S. Army post west of the Missouri River, just east of present-day Fort Calhoun; the army abandoned the fort in 1827. European-American settlement was scarce until the California Gold Rush. On May 30, 1854, the US Congress created the Kansas and the Nebraska territories, divided by the Parallel 40° North, under the Kansas–Nebraska Act; the Nebraska Territory included parts of the current states of Colorado, North Dakota, South Dakota and Montana. The territorial capital of Nebraska was Omaha. In the 1860s, after the U. S. government forced many of the Native American tribes to cede their lands and settle on reservations, it opened large tracts of land to agricultural development by Europeans and Americans. Under the Homestead Act, thousands of settlers migrated into Nebraska to claim free land granted by the federal government; because so few trees grew on the prairies, many of the first farming settlers built their homes of sod, as had Native Americans such as the Omaha. The first wave of settlement gave the territory a sufficient population to apply for statehood.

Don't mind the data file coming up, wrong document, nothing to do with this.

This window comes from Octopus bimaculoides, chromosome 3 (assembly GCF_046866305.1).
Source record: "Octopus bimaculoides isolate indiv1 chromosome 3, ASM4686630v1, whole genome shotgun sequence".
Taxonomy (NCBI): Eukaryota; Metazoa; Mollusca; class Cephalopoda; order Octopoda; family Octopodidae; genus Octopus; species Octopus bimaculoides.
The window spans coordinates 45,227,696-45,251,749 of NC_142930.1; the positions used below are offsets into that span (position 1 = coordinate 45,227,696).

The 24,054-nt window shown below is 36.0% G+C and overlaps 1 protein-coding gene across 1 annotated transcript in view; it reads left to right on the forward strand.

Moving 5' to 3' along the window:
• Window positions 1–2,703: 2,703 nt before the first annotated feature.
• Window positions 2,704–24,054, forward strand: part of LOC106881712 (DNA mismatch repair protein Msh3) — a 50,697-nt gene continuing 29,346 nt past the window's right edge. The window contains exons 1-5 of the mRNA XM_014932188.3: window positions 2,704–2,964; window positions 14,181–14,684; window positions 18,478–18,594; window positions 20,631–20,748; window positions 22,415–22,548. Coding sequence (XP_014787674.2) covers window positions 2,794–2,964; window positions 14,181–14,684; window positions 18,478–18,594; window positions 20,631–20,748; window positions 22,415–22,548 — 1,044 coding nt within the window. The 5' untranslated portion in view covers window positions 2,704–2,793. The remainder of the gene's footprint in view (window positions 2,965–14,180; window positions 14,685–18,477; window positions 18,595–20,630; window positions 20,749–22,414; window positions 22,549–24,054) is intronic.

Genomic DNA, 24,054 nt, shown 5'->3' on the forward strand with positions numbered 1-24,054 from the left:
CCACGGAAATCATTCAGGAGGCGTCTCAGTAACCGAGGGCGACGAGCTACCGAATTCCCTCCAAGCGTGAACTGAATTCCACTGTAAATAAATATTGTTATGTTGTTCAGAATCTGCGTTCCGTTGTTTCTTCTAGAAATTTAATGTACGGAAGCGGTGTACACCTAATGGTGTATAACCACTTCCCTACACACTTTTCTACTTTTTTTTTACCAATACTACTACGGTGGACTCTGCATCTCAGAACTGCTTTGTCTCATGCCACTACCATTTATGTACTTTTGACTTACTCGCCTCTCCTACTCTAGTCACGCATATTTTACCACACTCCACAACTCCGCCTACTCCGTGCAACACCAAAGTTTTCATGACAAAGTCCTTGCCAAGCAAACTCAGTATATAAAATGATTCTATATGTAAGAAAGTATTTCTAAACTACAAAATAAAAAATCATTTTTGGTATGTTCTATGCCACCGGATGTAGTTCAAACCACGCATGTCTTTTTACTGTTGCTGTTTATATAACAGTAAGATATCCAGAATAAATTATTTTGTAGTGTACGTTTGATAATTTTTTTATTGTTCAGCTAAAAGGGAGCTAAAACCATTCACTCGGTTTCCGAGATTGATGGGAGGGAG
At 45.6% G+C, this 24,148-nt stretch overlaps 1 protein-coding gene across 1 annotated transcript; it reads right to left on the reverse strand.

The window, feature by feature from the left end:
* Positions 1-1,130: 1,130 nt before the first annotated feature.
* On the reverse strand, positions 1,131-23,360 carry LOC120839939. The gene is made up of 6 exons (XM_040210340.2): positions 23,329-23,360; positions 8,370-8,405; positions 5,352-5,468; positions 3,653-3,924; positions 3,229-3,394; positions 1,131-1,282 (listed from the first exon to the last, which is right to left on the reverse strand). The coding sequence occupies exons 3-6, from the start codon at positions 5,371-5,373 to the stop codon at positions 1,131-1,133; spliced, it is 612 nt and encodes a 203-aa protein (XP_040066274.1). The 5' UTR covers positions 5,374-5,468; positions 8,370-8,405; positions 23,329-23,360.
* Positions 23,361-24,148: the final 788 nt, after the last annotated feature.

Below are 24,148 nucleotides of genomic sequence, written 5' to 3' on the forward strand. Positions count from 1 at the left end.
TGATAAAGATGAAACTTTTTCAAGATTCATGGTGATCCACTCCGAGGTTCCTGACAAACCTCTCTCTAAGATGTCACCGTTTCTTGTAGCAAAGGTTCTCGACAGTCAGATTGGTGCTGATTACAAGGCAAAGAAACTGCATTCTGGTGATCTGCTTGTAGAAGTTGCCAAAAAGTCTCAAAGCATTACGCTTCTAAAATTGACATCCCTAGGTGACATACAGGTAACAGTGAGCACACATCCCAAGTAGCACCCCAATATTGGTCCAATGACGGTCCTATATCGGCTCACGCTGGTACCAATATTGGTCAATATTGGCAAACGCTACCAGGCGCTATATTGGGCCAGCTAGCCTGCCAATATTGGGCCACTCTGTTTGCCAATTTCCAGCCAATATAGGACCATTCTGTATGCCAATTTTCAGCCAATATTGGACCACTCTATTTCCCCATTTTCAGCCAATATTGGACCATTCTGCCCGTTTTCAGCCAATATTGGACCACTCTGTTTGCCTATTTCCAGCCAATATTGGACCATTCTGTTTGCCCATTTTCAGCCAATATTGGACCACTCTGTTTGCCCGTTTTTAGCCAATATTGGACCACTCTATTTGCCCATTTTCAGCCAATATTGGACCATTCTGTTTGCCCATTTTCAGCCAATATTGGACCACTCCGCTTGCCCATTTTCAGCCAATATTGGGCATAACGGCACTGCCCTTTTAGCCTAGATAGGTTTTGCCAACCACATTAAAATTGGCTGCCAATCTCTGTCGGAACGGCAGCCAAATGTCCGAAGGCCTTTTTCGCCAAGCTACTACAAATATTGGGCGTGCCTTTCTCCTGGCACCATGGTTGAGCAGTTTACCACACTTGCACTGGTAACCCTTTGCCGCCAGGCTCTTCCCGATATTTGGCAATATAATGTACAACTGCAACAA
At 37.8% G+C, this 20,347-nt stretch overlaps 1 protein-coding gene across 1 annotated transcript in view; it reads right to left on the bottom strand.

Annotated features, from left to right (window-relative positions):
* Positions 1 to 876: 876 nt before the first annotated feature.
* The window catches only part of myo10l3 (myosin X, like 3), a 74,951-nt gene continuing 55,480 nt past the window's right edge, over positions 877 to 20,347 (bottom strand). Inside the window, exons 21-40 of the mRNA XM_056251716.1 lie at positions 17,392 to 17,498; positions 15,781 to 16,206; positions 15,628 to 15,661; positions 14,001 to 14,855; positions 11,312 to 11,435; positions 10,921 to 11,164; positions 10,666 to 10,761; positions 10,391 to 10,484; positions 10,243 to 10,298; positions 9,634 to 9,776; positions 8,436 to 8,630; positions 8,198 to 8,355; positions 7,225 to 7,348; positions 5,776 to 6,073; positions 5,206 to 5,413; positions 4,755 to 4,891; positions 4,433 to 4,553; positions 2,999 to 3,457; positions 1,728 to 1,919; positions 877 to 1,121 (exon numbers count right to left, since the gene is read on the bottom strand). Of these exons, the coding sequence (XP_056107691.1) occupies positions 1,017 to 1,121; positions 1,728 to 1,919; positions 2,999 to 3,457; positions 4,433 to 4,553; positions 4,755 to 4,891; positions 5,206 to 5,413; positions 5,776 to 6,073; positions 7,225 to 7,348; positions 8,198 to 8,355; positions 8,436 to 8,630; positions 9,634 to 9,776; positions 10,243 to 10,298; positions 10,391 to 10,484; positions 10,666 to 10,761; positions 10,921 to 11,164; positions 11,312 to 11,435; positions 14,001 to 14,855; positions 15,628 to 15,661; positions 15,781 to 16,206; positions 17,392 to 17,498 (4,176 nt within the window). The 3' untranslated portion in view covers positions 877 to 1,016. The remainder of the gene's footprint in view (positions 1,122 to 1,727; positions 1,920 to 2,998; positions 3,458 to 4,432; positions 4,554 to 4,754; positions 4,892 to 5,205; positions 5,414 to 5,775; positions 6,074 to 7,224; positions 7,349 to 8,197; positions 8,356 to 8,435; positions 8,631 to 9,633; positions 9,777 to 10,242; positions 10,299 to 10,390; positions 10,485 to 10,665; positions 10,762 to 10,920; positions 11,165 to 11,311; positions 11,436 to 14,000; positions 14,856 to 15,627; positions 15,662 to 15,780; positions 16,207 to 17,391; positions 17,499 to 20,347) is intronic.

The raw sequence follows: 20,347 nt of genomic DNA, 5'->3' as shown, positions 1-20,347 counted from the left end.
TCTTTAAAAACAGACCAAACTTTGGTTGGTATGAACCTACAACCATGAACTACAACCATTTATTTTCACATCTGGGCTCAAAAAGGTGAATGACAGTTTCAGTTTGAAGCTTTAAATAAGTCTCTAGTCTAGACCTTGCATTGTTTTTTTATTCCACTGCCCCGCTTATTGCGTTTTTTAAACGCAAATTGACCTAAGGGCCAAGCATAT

Nebraska became the 37th state on March 1, 1867, the capital was moved from Omaha to the center at Lancaster renamed Lincoln after the assassinated President of the United States, Abraham Lincoln. The battle of Massacre Canyon on August 5, 1873, was the last major battle between the Pawnee and the Sioux. During the 1870s to the 1880s, Nebraska experienced a large growth in population. Several factors contributed to attracting new residents; the first was. This helped settlers to learn the unfamiliar geography of the area; the second factor was the invention of several farming technologies. Agricultural inventions such as barbed wire, wind mills, the steel plow, combined with good weather, enabled settlers to use of Nebraska as prime farming land. By the 1880s, Nebraska's population
Miami County, Kansas